In the tangled and murky web of land ownership laws in Jakarta, 'legality' of tenure is often determined by money, connections and political imperatives rather than the exercise of any clear or impartial legal process. The poor are structurally disadvantaged within such a system.
For decades Kampung Pulo was for all intent and purposes a 'legitimate' neighborhood. It was included within local government administrative structures and budgets and was connected to the national electricity grid.
Residents regularly paid land tax and many traced an inter-generational continuity of residence extending prior to the establishment of the Indonesian Republic.
Its transformation into a 'den of squatters' occurred with shocking speed, evidence of how easily illegality and an attendant loss of rights can be politically manufactured.
Low cost rental apartments or rusun have been offered to eligible residents. However these create new sets of challenges. Apartment design and management ignores the socio-economic reality of the poor.
Residents are prohibited from operating home enterprises or modifying apartments to accommodate extended families.
Limited shop space is prohibitively expensive. Many experience a loss of social and economic autonomy compounded by the fragmenting of crucial networks of support and opportunity.
The move towards rusun-ification of the poor looks set to increase in momentum. As one senior government advisor told me, 'Jakarta's future must be vertical'.
Ultimately, in this view, the poor should be moved from urban kampong into multi-storey estates, freeing up space for public-private partnership ventures and key political and economic constituents.
It would also further the spatial divide between social classes.
Infrastructure is rarely, if ever, simply a technical matter. It reflects, produces and reinforces relations of power and coalitions of social, political and economic interest.
The JUFMP provides the city administration with a Trojan horse for a broader neo-liberal vision for reordering the city and the place of the poor within it.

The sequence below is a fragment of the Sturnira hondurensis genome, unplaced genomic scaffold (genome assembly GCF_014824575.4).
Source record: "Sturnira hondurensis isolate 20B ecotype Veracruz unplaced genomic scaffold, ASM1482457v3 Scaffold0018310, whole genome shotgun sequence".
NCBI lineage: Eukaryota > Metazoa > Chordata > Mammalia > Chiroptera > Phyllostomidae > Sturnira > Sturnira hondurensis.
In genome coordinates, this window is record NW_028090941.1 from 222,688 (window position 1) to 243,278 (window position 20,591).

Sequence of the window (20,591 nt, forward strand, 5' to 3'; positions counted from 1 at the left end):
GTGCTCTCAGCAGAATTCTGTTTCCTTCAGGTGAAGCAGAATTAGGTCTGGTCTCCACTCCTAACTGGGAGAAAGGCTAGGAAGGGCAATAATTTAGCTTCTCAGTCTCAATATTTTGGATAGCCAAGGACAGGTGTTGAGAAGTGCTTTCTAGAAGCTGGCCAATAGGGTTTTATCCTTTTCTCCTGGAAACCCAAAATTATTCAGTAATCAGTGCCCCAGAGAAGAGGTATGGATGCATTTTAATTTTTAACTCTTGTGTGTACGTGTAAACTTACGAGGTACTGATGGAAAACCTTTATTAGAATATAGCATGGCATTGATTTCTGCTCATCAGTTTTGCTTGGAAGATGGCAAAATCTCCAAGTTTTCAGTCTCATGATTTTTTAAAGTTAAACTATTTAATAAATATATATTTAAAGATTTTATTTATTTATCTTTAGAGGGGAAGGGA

Meanwhile many complicit in contributing to flooding woes remain seemingly immune. Of the numerous malls and gated estates built on allocated green zones, water absorption areas or protected mangroves, none to date have been the subject of the governor's apparent zeal for law and order. Most have been able to procure 'legality' in some form.
Land reclamation projects by developer oligarchs such as Agung Podomoro and Agung Sedayu Group are even heralded as potential saviors of the city.
The proposed Pluit City development or current private island building in Pantai Indah Kapuk are being sold as buffering the city from flooding while, incidentally, turning swathes of Jakarta Bay, a national asset, into luxury waterfront property.
Both are significant contributors of Corporate Social Responsibility funds used by the Jakarta administration for its flood alleviation and rusun programs.
Selective and contradictory assertion of the 'rule of law' points to a clear politics of interest in flood alleviation measures in Jakarta, one in which the poor and vulnerable remain scapegoats and soft targets while powerful private economic interests still exercise a largely free reign to shape the city in ways antithetical to the public good.
The writer is a lecturer in politics and developments studies and a research fellow at the Asia Research Center, Murdoch University, Western Australia.